I am a bioinformatics scientist at Arcadia Biosciences.
Complimenting my technical ability to analyze genomic and other biological data, I have deep understanding and experience applying evolutionary theory spanning molecular, individual, and ecological levels.
Earlier, I founded End2End Genomics to develop and adapt modern genomic tools to the study of non-model systems.
As a postdoc in Dmitri Petrov's lab at Stanford, I studied contemporary evolution in wild populations. For example, how do yearly fluctuations in available food affect natural selection on behavior2. Or, when populations evolve in response to seasonality: is it always the same genes?3
As a gruaduate sudent in Andrew McAdam's lab at MSU, I studied the quantitative genetics of behavior in wild red squirrels and natural selection on behavior on an annual scale.
I joined the R&D team at Arcadia Biosciences to apply genomic tools to their hemp breeding program.
Chromosome-level Lion genome assembly! bioRxiv.
A preprint for our study of 65 tiger genomes is up! Demography, selection, population genomics, and runs of homozygosity. bioRxiv.
Our multiplex PCR manuscript is published!
Sarah just posted a preprint on maternal nest defense behavior in red squirrels.
We just published a preprint on bioArxiv showing that our multiplex PCR approach to non-invasive genotyping works really well!
Here is our new preprint showing that high quality mammalian genomes can be completed for about $2500 using 10x Genomics Linked-reads. We assembled 3 African wild dog genomes.
I have been awarded a NIH SBIR grant to research technique for bringing genomic tools to wildlife research and management. Genomic tools have the potential for immediate impact on wildlife management, but also a powerfull long term impact if data can be generated consistently in large scale. I will investigate the utility of 10x Genomics linked-reads for genome assembly, and then methods of genotyping individuals in the wild.
We have finished 2 wild dog genome assemblies, working on Sam, sister of Natt now.
We now have over 80 samples from wild and captive Sumatran, Malyan, Siberian and Bengal Tigers, still seeking South East China samples...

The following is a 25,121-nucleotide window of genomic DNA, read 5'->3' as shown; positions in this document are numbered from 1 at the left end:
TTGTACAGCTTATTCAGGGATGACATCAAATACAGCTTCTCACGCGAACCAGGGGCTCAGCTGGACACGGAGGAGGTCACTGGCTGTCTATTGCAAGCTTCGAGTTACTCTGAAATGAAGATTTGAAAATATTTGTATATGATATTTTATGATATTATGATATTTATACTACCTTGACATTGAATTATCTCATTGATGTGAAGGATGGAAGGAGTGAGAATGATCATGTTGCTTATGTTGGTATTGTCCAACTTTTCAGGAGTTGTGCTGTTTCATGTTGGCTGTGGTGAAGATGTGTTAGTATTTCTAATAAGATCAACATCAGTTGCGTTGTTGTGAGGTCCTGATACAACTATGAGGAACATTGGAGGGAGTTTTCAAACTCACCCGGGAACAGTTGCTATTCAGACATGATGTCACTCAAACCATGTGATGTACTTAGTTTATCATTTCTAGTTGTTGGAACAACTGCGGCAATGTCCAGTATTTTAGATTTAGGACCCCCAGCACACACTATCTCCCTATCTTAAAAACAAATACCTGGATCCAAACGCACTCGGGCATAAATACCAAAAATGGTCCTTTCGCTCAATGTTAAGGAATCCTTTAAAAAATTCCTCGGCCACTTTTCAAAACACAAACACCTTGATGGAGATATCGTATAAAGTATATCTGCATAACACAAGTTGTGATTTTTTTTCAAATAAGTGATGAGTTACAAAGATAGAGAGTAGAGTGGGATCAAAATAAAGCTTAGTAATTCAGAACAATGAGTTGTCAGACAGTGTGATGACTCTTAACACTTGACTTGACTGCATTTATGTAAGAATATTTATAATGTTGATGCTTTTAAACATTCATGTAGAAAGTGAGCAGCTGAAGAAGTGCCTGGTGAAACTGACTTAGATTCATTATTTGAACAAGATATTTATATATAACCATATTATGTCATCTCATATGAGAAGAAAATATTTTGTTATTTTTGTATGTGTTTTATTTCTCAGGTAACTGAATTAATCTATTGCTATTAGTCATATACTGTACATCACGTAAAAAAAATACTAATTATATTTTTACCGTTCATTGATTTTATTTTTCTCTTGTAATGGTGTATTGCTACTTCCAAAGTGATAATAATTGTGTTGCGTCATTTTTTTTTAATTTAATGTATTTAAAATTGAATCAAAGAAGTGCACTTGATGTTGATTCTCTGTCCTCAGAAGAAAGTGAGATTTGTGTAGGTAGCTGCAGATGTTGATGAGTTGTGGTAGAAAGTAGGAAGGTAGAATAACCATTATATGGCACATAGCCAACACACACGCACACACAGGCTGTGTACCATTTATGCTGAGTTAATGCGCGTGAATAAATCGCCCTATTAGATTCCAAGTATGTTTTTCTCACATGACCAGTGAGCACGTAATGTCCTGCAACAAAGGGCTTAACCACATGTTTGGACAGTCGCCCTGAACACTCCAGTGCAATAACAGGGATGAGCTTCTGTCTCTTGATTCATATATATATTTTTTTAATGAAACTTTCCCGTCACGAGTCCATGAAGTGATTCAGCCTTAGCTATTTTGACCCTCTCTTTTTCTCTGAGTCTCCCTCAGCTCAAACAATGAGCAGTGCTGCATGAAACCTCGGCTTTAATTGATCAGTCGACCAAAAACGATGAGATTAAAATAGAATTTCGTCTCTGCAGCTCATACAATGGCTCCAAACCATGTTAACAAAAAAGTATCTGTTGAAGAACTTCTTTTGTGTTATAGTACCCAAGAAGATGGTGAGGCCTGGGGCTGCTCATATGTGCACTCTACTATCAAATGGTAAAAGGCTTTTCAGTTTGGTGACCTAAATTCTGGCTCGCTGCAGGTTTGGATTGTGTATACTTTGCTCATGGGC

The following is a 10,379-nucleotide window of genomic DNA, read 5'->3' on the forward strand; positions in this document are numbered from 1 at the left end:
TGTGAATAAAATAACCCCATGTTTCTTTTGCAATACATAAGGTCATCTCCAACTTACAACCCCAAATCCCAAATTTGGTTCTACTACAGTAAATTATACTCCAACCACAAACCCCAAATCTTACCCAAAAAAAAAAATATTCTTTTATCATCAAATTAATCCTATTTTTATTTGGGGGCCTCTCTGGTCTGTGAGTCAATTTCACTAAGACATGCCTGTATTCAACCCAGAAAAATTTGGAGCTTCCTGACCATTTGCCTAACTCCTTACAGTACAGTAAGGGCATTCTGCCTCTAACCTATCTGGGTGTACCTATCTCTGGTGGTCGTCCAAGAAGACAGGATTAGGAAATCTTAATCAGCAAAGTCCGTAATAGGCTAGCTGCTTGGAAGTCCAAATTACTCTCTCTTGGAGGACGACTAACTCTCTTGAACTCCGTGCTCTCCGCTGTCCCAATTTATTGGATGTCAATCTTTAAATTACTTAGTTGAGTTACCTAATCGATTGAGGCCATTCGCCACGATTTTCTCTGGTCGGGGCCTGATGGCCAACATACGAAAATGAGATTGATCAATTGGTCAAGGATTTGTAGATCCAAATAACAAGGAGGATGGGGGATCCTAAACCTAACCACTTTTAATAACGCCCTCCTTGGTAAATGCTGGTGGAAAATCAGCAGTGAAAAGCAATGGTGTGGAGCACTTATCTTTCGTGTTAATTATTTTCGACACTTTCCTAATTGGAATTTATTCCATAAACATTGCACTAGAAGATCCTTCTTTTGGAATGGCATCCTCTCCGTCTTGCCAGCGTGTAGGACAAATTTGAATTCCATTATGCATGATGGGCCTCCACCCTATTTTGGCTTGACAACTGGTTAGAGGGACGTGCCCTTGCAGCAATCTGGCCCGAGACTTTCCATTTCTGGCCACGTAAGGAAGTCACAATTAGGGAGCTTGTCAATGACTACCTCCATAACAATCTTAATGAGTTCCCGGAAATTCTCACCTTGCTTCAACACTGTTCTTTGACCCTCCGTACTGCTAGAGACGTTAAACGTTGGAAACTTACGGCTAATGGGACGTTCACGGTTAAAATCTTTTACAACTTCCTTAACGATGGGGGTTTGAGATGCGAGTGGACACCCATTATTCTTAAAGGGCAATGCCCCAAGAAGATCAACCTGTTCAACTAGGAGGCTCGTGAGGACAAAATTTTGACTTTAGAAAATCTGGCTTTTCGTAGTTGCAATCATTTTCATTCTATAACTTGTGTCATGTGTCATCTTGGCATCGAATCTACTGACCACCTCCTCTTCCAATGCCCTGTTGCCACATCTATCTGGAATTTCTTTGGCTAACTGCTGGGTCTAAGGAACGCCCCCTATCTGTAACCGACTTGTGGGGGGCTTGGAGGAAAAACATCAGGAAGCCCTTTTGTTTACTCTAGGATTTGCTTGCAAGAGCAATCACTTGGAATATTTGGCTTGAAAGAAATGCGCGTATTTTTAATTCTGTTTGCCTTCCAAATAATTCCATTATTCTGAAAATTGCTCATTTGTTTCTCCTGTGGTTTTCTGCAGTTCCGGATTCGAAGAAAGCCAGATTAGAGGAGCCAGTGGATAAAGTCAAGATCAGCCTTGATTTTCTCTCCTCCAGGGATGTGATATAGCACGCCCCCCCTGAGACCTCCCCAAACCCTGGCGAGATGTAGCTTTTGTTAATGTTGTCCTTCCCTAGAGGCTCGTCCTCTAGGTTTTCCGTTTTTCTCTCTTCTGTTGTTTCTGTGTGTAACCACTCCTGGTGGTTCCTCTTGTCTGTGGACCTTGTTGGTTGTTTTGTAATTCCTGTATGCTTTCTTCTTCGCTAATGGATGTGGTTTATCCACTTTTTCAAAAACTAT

Wild dog blood samples have arrived after a very long import process... Next step extract DNA!
Along with Painted Dog Conservation, we are starting a project to sequence and assemble the African wild dog genome!
My photo of a juvenile red squirrel is on the cover of this month's JEB!
Our paper "Selection on female behaviour fluctuates with offspring environment" has been accepted by the Journal of Evolutionary biology! Now published!
Our paper "Illumina TruSeq synthetic long-reads empower de novo assembly and resolve complex, highly repetitive transposable elements" is published! PLoS ONE.
Our paper using Moleculo Illumina long reads for de novo assembly is on bioRxiv!
The most immediate and useful application of genomics lies in monitoring individuals through non-invasive sampling. We needed a way to cheaply and easily genotype individuals from a variety of poor quality samples including hair, scat, saliva, parts (like at a market), pelts, and more.
In collaboration with Meghana Natesh and Uma Ramakrishnan from NCBS in Bangalor, India, we have developed a surpisingly straightforward method to genotype thousands of SNPs from extremely low quality samples.
I designed thousands of primers targeting known polymorphic loci in the Tiger genome. These primers are used to amplify short (40-90bp) segments of the tiger genome and the amplified product is sequenced on an illumina sequencer.
If you would like to use this technique in your sytem contact me, I'm happy to help
In collaboration with Dr. Uma Ramakrishnan we have started a large scale study of captive and wild genetic diversity in Tigers.
The first stage of this project has been completed (read the publication here). We assembled 3 wild dog genomes using 10x Genomics Linked-reads. Our manuscript shows that these genomes are high quality, and the total cost per genome was less than $2800. This approach is no longer the only way to assemble a mammalian size genome for low cost, but I think it might still be the easiest.
The next step is to resequence, or otherwise genotype, as many indiviuals as possible. Samples will principally come from Painted Dog Conservation, an amazing organization run by Peter Blinston in Zimbabwe.